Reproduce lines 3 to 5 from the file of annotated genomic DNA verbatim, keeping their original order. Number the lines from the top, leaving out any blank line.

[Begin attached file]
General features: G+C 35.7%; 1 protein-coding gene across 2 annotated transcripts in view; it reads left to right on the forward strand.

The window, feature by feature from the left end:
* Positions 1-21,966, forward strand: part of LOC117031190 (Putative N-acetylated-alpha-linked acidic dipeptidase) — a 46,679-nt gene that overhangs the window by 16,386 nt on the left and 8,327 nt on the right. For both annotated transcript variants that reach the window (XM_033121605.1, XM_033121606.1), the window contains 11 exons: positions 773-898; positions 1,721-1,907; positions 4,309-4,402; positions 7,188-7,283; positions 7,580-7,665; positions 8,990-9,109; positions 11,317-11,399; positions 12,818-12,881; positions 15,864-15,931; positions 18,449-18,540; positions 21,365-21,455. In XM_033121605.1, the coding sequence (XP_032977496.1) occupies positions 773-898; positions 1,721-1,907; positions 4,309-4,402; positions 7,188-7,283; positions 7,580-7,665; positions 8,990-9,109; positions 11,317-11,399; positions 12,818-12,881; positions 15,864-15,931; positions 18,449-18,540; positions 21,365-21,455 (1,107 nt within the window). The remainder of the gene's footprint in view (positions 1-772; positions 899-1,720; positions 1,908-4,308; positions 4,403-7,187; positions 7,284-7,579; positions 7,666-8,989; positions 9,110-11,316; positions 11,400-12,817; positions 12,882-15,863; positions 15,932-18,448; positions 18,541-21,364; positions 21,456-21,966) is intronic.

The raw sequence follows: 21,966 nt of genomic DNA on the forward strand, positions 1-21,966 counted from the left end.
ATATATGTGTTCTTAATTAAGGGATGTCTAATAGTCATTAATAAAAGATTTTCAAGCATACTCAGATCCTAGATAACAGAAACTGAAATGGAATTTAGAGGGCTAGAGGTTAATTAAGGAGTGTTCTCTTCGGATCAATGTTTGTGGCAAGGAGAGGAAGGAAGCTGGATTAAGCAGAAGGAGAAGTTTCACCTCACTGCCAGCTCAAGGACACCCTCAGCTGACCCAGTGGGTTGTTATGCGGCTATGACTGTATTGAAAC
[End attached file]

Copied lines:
* Positions 1-21,966, forward strand: part of LOC117031190 (Putative N-acetylated-alpha-linked acidic dipeptidase) — a 46,679-nt gene that overhangs the window by 16,386 nt on the left and 8,327 nt on the right. For both annotated transcript variants that reach the window (XM_033121605.1, XM_033121606.1), the window contains 11 exons: positions 773-898; positions 1,721-1,907; positions 4,309-4,402; positions 7,188-7,283; positions 7,580-7,665; positions 8,990-9,109; positions 11,317-11,399; positions 12,818-12,881; positions 15,864-15,931; positions 18,449-18,540; positions 21,365-21,455. In XM_033121605.1, the coding sequence (XP_032977496.1) occupies positions 773-898; positions 1,721-1,907; positions 4,309-4,402; positions 7,188-7,283; positions 7,580-7,665; positions 8,990-9,109; positions 11,317-11,399; positions 12,818-12,881; positions 15,864-15,931; positions 18,449-18,540; positions 21,365-21,455 (1,107 nt within the window). The remainder of the gene's footprint in view (positions 1-772; positions 899-1,720; positions 1,908-4,308; positions 4,403-7,187; positions 7,284-7,579; positions 7,666-8,989; positions 9,110-11,316; positions 11,400-12,817; positions 12,882-15,863; positions 15,932-18,448; positions 18,541-21,364; positions 21,456-21,966) is intronic.

The raw sequence follows: 21,966 nt of genomic DNA on the forward strand, positions 1-21,966 counted from the left end.
ATATATGTGTTCTTAATTAAGGGATGTCTAATAGTCATTAATAAAAGATTTTCAAGCATACTCAGATCCTAGATAACAGAAACTGAAATGGAATTTAGAGGGCTAGAGGTTAATTAAGGAGTGTTCTCTTCGGATCAATGTTTGTGGCAAGGAGAGGAAGGAAGCTGGATTAAGCAGAAGGAGAAGTTTCACCTCACTGCCAGCTCAAGGACACCCTCAGCTGACCCAGTGGGTTGTTATGCGGCTATGACTGTATTGAAAC